6. Alexithymia “Normalizes” Depressed Alexithymia Compared to Depressed Individuals

The individual and combined effects of alexithymia and depression manifested in the ERP group waveforms and topographical maps reflect what might be considered a modulatory role of alexithymia. Given the general response attenuation in depression, it is not surprising to see the depressed group (blue line) having the smallest ERP response amplitudes for both paradigms (Figure 1(a) and Figure 1(b)). In contrast to behavioural findings showing alexithymic individuals being more depressed and less responsive than depressed individuals [29] [30] , we found the ERPs of the depressed alexithymic group (green line) appeared more responsive and closer to the controls (black line) (Figure 1(a) and Figure 1(b)). This intermediacy is logical as the alexithymic (red line) and depressed (blue line) groups fall at opposite sides of the response spectrum. Hence, the simultaneous manifestations of alexithymia produces a more intermediate response as alexithymia “normalizes” depression in

Figure 1. Participant N300, P300 and N400 ERP components reflecting stages of emotional processing grouped by participant group at electrode site Pz, which best reflects experimental effects in all components for the normative database (N = 48). (a) Grand averages for the music-word paradigm. Lines denote groups: black (controls), red (alexithymics), blue (depressed), green (depressed alexithymics). (b) Similar ERP data for the music-music paradigm. (c) Topographical maps reflecting mean amplitudes across sites were effects were maximal for all components, for the music-word paradigm. Note the P300 scales differ from the other components and between paradigms to best showcase group differences. (d) Similar topographical data for the music-music paradigm. Negative is plotted up for ERPs, anterior is plotted up for topographical maps.

depressed alexithymia to some degree [2] . Our results also show ERPs to be a more sensitive and precise measure of alexithymia and depression as these group nuances were distinguished more clearly, unlike their behavioural counterparts. The topographical maps (Figure 1(c) and Figure 1(d)) also show the groups to display varying ERP component distributions.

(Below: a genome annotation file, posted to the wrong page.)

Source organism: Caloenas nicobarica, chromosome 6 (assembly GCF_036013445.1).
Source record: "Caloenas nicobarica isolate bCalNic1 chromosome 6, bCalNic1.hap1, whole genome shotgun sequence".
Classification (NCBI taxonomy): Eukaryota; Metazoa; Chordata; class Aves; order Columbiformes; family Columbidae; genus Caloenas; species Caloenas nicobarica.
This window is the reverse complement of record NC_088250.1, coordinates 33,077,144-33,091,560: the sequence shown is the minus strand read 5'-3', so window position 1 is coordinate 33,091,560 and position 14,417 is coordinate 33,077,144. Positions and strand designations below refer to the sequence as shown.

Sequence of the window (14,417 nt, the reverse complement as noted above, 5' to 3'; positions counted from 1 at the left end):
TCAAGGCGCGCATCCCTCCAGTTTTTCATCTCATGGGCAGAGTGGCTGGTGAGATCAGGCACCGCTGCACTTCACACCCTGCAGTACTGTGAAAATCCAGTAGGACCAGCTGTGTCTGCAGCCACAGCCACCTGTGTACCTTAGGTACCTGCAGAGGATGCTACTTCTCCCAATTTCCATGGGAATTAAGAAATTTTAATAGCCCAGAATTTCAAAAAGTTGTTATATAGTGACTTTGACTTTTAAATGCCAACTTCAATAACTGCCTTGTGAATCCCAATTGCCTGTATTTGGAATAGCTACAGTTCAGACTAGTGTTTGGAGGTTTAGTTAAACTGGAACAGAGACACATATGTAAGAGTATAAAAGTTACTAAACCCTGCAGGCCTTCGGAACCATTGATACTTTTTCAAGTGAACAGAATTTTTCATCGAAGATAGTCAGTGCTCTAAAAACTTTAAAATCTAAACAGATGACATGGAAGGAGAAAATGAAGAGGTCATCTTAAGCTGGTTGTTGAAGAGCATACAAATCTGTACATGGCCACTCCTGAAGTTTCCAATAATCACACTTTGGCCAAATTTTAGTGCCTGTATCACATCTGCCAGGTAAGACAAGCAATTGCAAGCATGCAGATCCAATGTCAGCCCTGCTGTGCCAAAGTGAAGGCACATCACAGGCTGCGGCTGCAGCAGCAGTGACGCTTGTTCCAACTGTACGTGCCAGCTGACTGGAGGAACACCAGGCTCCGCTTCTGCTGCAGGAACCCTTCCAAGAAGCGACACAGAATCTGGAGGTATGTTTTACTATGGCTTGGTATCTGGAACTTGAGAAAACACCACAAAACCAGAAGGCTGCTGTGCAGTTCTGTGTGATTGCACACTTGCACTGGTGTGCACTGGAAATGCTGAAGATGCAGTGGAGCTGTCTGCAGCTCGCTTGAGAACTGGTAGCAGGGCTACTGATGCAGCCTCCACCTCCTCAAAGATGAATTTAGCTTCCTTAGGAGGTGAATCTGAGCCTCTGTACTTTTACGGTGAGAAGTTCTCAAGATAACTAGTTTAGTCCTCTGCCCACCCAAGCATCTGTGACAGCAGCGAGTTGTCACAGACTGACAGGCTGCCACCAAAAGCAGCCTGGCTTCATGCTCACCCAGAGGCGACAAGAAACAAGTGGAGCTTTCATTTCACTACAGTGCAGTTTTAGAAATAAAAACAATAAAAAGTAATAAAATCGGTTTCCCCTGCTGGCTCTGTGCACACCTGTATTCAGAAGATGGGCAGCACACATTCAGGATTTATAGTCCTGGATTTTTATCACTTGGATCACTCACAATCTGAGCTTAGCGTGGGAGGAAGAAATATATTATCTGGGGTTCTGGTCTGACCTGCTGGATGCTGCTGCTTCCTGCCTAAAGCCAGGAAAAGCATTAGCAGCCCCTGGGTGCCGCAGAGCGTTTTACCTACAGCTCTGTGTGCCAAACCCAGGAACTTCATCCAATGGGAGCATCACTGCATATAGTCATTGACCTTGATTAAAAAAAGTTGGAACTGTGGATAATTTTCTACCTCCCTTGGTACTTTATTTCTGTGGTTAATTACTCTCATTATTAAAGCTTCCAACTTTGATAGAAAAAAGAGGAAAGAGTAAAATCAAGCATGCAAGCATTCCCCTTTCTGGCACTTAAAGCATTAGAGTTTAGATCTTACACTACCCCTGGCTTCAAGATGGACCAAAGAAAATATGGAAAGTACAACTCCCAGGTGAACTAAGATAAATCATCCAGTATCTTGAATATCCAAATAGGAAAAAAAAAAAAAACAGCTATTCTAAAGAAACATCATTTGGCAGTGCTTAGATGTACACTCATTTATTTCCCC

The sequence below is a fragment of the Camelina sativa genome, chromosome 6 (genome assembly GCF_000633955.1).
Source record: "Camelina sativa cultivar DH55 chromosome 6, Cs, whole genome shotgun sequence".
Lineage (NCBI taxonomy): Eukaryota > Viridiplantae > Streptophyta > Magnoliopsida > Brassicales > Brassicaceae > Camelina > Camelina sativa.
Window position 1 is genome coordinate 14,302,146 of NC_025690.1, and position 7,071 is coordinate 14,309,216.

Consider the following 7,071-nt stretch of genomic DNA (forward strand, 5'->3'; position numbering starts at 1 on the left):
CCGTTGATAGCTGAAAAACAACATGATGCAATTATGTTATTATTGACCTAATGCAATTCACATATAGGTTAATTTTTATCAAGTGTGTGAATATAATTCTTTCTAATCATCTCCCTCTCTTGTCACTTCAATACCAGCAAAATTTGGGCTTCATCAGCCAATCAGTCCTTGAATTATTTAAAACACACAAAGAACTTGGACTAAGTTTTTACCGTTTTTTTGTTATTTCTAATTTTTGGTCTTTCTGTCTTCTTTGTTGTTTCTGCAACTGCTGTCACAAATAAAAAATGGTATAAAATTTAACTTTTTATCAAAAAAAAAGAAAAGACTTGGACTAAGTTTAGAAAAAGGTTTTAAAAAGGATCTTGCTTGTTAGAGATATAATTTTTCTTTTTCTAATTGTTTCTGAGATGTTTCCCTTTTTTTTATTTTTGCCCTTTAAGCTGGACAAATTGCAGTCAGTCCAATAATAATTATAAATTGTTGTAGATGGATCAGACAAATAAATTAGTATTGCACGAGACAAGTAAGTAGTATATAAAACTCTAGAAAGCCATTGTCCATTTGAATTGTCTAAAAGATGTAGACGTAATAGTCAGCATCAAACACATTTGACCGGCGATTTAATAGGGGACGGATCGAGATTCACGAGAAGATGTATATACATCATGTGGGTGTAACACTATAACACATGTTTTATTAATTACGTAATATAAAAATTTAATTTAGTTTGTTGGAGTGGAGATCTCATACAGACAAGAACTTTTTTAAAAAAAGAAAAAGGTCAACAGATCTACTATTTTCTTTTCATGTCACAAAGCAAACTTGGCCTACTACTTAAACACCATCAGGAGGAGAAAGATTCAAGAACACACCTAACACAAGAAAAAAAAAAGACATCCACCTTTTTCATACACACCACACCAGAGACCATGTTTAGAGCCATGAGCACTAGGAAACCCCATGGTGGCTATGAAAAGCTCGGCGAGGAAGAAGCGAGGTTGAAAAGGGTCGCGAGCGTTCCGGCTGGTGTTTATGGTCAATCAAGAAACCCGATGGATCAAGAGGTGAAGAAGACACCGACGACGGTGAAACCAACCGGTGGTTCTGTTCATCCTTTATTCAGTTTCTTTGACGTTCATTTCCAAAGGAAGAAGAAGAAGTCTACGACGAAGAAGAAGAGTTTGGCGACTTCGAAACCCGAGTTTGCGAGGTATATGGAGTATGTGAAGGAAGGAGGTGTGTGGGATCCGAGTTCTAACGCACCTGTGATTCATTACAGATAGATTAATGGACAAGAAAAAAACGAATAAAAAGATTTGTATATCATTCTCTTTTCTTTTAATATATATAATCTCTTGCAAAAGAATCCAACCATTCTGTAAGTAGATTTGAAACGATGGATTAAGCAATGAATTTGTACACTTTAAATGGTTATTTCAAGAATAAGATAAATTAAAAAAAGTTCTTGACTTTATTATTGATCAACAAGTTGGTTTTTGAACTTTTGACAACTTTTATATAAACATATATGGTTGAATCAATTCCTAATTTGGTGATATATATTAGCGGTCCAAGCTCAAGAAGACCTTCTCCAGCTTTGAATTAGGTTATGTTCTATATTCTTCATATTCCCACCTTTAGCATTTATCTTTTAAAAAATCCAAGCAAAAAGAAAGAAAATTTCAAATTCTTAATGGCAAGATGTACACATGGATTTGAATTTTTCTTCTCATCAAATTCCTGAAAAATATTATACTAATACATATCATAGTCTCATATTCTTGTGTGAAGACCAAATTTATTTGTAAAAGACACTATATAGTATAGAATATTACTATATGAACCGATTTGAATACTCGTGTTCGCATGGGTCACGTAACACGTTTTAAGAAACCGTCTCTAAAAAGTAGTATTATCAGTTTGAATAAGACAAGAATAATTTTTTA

7. Future Directions

Our four groups of participants were collectively meant to reflect a normative ERP database representing the general population. Nevertheless, the marked group ERP response differences have also prompted us to consider the variability of control groups as a whole. These significant group effect sizes are displayed in Table1 A mixed 2 × 2 × 2 × 4 analysis of variance (ANOVA) with the repeated factors of target valence (happy, sad) and relatedness (related, unrelated) and a between groups factor (control, alexithymic, depressed, depressed alexithymic) was conducted. In the music-word paradigm, the P300 and N400 were statistically significant. For the P300, a main effect of group (F(3, 44) = 10.42, p = 0.0001), valence (F(1, 44) = 10.23, p = 0.0026), and a group x valence interaction (F(3, 44) = 2.77, p = 0.053) was found. These findings reflected valence affecting P300 responses differentially in the depressed and alexithymic groups, being particularly large for sad word targets in the depressed group (i.e. emotional negativity bias) and small for happy words targets in the alexithymic group. For the N400, a main effect of valence (F(1, 44) = 6.79, p = 0.013) reflected larger responses to happy targets compared to sad word targets for all groups, while a group trend (F(3, 44) = 2.51, p = 0.071) was attributed to

Table 1 . Effect sizes for group ERP differences for the music-word and music-music paradigms. Effect sizes (Adapted from Cohen 1988) are designated * for small (0.15 - 0.40), ** for medium (0.41 - 0.69) and *** for large (0.70 - ∞).

larger N400 responses in the alexithymic group (i.e. additional processing efforts) compared to the depressed alexithymic group for all conditions. In the music-music paradigm, only the P300 was statistically significant. A main effect of group (F(3, 44) = 13.21, p = 0.0001) reflected larger responses in the depressed alexithymic compared to alexithymic group [2] .

Alexithymia is neither typically controlled for nor routinely assessed in emotion research, and is likely to be a substantial confounding factor in present control groups, especially as alexithymia frequently overlaps with depression [18] . The individual and combined influence of alexithymia and depression are clearly manifested in both ERP waveforms (Figure 1(a) and Figure 1(b)) and topographical maps (Figure 1(c) and Figure 1(d)). Therefore, it is worthwhile for future research on emotion to incorporate the assessment of alexithymia separately and in combination with depression when determining control group criteria, to increase the validity of future results. Considering alexithymia has a prevalence rate between 10% - 17% in healthy and 30% - 60% in patient populations [31] , accounting for its effects would have significant implications in both basic and clinical research in the emotion domain.


This research was supported by a doctoral scholarship from the Malaysian Ministry of Higher Education & Universiti Sains Malaysia to Tsee Leng Choy and grants from the Canada Foundation for Innovation, the Ontario Research Fund, Natural Sciences and Engineering Research Council of Canada and McMaster University to John Connolly. The authors thank Magdalena Partyka & Richard Mah for assistance with testing and figures.